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BMC Genomics. 2016 Nov 14;17(1):912.

SNooPer: a machine learning-based method for somatic variant identification from low-pass next-generation sequencing.

Author information

1
CHU Sainte-Justine Research Center, Université de Montréal, Montreal, QC, Canada.
2
CHU Sainte-Justine Research Center, Université de Montréal, Montreal, QC, Canada. daniel.sinnett@umontreal.ca.
3
Department of Pediatrics, Faculty of Medicine, Université de Montréal, Montreal, QC, Canada. daniel.sinnett@umontreal.ca.
4
Division of Hematology-Oncology, CHU Sainte-Justine Research Center, 3175 Côte Sainte-Catherine, Montreal, QC, H3T 1C5, Canada. daniel.sinnett@umontreal.ca.

Abstract

BACKGROUND:

Next-generation sequencing (NGS) allows unbiased, in-depth interrogation of cancer genomes. Many somatic variant callers have been developed yet accurate ascertainment of somatic variants remains a considerable challenge as evidenced by the varying mutation call rates and low concordance among callers. Statistical model-based algorithms that are currently available perform well under ideal scenarios, such as high sequencing depth, homogeneous tumor samples, high somatic variant allele frequency (VAF), but show limited performance with sub-optimal data such as low-pass whole-exome/genome sequencing data. While the goal of any cancer sequencing project is to identify a relevant, and limited, set of somatic variants for further sequence/functional validation, the inherently complex nature of cancer genomes combined with technical issues directly related to sequencing and alignment can affect either the specificity and/or sensitivity of most callers.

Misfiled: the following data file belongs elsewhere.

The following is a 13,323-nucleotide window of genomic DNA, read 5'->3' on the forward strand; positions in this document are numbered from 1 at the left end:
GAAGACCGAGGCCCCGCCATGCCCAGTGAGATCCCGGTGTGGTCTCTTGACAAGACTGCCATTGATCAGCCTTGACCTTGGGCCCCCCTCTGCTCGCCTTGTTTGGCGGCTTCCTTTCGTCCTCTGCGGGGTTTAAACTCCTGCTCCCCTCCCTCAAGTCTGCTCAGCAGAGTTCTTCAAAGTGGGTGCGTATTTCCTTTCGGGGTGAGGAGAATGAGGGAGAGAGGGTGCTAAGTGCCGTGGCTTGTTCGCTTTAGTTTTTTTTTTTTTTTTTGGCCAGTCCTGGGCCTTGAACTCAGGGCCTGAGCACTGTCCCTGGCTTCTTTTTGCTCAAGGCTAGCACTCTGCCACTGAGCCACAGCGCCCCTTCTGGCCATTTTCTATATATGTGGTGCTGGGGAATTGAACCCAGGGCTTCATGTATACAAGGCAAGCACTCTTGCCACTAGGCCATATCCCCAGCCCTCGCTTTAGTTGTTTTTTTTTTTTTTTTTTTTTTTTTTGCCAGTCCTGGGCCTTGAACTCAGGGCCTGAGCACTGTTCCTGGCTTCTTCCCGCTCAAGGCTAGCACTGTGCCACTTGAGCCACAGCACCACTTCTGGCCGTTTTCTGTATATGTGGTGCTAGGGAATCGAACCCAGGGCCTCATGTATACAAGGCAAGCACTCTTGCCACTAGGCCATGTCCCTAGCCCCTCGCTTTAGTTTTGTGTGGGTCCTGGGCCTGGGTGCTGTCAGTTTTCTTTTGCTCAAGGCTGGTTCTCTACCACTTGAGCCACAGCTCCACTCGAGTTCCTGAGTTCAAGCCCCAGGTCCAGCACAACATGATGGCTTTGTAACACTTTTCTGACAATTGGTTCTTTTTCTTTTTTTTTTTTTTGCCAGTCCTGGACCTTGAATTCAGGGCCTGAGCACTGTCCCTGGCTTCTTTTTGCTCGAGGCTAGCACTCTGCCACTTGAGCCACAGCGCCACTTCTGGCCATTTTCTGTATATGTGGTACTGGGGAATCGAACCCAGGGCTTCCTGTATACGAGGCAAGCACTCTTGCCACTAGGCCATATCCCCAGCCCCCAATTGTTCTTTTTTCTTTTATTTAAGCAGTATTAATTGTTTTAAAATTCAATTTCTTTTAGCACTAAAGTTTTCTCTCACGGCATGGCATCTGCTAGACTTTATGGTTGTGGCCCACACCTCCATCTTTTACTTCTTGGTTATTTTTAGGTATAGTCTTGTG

RESULTS:

For these reasons, we developed SNooPer, a versatile machine learning approach that uses Random Forest classification models to accurately call somatic variants in low-depth sequencing data. SNooPer uses a subset of variant positions from the sequencing output for which the class, true variation or sequencing error, is known to train the data-specific model. Here, using a real dataset of 40 childhood acute lymphoblastic leukemia patients, we show how the SNooPer algorithm is not affected by low coverage or low VAFs, and can be used to reduce overall sequencing costs while maintaining high specificity and sensitivity to somatic variant calling. When compared to three benchmarked somatic callers, SNooPer demonstrated the best overall performance.

CONCLUSIONS:

While the goal of any cancer sequencing project is to identify a relevant, and limited, set of somatic variants for further sequence/functional validation, the inherently complex nature of cancer genomes combined with technical issues directly related to sequencing and alignment can affect either the specificity and/or sensitivity of most callers. The flexibility of SNooPer's random forest protects against technical bias and systematic errors, and is appealing in that it does not rely on user-defined parameters. The code and user guide can be downloaded at https://sourceforge.net/projects/snooper/ .

KEYWORDS:

Low-pass next-generation sequencing; Machine learning; Random Forest; Somatic variant

PMID:
27842494
PMCID:
PMC5109690
DOI:
10.1186/s12864-016-3281-2
[Indexed for MEDLINE]
Free PMC Article

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